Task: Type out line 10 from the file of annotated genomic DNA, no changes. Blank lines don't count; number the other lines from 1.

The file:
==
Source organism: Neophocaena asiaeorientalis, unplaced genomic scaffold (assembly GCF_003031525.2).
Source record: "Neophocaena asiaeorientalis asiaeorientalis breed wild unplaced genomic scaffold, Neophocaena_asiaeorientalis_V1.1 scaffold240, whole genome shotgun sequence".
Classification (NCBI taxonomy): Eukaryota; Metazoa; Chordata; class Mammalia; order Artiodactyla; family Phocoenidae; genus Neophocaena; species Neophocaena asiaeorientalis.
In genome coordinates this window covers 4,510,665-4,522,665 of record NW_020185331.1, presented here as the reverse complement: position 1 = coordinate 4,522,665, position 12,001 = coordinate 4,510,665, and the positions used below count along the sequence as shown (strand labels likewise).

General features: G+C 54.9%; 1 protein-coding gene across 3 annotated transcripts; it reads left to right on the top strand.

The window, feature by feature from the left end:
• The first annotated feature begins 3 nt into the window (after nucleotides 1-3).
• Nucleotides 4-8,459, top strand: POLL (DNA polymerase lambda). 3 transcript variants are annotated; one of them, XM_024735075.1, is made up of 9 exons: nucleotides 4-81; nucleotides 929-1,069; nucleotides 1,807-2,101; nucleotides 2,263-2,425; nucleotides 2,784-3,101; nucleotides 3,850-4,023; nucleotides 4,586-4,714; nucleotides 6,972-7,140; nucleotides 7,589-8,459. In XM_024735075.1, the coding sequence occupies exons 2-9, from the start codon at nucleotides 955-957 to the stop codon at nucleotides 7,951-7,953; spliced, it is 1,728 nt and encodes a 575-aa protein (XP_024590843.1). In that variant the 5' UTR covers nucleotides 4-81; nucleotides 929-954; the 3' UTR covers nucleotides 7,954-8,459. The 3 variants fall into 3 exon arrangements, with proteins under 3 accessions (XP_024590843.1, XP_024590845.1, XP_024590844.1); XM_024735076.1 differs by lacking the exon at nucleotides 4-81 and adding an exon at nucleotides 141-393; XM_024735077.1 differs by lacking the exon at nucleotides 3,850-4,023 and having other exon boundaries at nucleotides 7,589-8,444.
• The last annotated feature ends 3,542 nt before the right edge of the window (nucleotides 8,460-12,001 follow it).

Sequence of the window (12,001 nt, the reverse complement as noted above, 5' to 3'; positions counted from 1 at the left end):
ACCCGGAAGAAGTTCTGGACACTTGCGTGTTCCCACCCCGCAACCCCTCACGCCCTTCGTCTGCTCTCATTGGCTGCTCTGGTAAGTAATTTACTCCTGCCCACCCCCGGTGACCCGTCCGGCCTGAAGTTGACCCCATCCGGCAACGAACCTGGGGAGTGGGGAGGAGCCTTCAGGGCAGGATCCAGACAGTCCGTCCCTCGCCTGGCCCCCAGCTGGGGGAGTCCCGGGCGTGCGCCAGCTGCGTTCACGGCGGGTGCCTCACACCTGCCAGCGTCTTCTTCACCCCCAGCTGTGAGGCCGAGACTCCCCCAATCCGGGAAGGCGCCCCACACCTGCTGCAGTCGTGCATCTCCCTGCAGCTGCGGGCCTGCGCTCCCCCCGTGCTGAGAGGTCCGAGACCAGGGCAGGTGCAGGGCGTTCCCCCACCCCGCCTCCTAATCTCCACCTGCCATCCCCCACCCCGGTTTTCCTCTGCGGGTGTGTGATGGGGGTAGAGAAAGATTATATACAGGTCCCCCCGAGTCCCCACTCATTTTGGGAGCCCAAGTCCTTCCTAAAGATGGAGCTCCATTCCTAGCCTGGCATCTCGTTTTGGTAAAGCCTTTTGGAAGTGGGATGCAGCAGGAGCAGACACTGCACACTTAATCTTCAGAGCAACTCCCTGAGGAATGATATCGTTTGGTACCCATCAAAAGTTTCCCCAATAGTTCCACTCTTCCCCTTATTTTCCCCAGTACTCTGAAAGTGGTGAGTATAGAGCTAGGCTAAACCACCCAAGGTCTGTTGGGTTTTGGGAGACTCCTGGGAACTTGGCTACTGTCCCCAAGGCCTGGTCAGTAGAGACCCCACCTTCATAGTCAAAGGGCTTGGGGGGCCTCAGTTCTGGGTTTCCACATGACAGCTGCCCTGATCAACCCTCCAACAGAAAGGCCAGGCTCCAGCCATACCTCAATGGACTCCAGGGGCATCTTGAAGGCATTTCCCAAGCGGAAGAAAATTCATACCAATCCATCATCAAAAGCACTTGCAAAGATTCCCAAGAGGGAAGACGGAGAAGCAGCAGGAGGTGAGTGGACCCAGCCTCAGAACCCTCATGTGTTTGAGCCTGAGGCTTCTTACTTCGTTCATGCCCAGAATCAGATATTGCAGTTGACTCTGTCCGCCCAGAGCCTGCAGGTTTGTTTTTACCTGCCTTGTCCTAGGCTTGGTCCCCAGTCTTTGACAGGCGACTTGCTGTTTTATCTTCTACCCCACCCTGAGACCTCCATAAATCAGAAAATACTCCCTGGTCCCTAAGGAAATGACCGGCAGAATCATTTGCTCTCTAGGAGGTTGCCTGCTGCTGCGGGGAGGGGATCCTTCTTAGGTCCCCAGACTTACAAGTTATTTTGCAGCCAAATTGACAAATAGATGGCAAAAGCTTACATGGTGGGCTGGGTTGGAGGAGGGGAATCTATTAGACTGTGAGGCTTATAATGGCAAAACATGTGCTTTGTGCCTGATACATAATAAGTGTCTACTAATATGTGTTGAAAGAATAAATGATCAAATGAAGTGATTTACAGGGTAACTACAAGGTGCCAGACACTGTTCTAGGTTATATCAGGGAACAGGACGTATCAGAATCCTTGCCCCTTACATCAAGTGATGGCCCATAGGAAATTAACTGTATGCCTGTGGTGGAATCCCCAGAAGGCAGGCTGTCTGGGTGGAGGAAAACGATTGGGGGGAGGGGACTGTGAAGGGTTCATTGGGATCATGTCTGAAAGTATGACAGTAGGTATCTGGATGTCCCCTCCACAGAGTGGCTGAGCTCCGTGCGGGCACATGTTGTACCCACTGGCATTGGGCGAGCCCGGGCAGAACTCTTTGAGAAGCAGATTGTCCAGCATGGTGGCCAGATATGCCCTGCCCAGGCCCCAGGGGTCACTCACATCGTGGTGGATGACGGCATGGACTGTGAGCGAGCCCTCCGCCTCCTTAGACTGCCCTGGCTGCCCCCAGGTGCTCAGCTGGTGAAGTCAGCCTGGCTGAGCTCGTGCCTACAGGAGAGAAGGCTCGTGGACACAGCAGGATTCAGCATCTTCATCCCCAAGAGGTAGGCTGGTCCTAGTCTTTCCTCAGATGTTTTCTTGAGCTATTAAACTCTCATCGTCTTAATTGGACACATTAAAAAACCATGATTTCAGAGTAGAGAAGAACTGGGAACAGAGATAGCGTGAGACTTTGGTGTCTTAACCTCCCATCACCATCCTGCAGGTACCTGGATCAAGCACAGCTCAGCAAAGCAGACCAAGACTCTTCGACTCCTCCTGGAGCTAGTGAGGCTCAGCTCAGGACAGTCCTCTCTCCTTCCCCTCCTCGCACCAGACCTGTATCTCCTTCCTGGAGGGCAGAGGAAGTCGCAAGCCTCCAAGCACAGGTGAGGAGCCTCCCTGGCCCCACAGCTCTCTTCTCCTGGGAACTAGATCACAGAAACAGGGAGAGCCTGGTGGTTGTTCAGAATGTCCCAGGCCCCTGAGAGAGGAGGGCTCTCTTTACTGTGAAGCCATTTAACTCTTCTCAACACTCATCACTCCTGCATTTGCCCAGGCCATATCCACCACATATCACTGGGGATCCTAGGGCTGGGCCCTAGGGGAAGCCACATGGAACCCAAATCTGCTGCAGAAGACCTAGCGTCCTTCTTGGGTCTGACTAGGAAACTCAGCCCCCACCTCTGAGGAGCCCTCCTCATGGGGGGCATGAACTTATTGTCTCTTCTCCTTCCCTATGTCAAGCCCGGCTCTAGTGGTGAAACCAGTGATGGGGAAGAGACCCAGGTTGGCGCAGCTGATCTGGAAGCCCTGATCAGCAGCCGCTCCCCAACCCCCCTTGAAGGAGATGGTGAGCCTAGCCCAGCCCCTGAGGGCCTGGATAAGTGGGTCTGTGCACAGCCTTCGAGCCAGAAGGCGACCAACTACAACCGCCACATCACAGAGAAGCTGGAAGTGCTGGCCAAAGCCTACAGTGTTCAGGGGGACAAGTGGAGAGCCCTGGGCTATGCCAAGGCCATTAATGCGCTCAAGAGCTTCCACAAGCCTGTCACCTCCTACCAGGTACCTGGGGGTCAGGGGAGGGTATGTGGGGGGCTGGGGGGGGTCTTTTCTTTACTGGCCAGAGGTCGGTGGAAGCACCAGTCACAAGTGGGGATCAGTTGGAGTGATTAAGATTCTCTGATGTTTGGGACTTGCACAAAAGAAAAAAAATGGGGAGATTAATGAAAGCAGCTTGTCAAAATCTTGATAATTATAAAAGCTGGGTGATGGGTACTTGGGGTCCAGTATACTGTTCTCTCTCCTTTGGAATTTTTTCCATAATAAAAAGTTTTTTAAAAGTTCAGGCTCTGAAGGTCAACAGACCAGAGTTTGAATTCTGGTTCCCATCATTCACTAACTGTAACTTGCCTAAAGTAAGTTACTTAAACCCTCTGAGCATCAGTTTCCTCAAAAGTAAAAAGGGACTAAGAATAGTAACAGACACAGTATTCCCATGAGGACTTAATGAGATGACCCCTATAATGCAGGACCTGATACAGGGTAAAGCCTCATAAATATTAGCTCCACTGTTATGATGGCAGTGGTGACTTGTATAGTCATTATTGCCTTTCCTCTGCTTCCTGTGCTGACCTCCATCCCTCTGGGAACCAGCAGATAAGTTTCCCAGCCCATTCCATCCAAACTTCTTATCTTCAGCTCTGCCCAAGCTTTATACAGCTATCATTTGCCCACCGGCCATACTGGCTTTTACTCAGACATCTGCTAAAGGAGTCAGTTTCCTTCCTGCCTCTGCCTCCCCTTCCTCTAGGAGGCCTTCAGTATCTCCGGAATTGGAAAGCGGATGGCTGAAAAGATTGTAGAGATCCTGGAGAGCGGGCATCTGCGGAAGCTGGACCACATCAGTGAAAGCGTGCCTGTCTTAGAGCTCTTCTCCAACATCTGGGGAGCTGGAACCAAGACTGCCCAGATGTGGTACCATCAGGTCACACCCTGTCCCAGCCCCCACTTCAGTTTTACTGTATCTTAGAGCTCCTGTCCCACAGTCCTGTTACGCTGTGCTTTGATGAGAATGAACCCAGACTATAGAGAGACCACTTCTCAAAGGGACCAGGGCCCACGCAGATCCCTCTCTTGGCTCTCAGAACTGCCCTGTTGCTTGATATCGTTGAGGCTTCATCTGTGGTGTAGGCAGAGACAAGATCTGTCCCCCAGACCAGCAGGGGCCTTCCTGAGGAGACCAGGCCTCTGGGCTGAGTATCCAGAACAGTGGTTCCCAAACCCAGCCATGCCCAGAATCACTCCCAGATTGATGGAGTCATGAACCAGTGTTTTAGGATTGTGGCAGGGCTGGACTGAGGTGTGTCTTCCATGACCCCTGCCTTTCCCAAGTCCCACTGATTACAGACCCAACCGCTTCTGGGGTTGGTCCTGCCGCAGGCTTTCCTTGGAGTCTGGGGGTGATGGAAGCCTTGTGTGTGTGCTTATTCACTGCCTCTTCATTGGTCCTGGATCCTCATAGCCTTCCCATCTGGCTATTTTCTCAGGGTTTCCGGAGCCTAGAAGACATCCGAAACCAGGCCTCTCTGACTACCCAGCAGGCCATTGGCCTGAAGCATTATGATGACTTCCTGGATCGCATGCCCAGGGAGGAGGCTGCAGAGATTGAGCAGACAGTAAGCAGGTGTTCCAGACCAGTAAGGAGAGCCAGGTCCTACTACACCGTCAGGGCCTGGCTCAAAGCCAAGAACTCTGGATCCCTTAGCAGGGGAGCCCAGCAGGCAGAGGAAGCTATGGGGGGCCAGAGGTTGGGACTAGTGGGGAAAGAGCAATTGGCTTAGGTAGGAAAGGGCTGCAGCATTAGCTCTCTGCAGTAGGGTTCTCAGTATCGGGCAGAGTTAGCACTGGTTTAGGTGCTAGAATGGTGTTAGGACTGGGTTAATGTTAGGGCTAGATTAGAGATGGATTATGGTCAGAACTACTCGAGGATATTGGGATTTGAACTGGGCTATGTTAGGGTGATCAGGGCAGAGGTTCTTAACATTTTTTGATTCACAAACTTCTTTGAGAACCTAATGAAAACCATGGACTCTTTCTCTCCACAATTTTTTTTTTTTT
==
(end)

Sequence of the window (12,001 nt, the reverse complement as noted above, 5' to 3'; positions counted from 1 at the left end):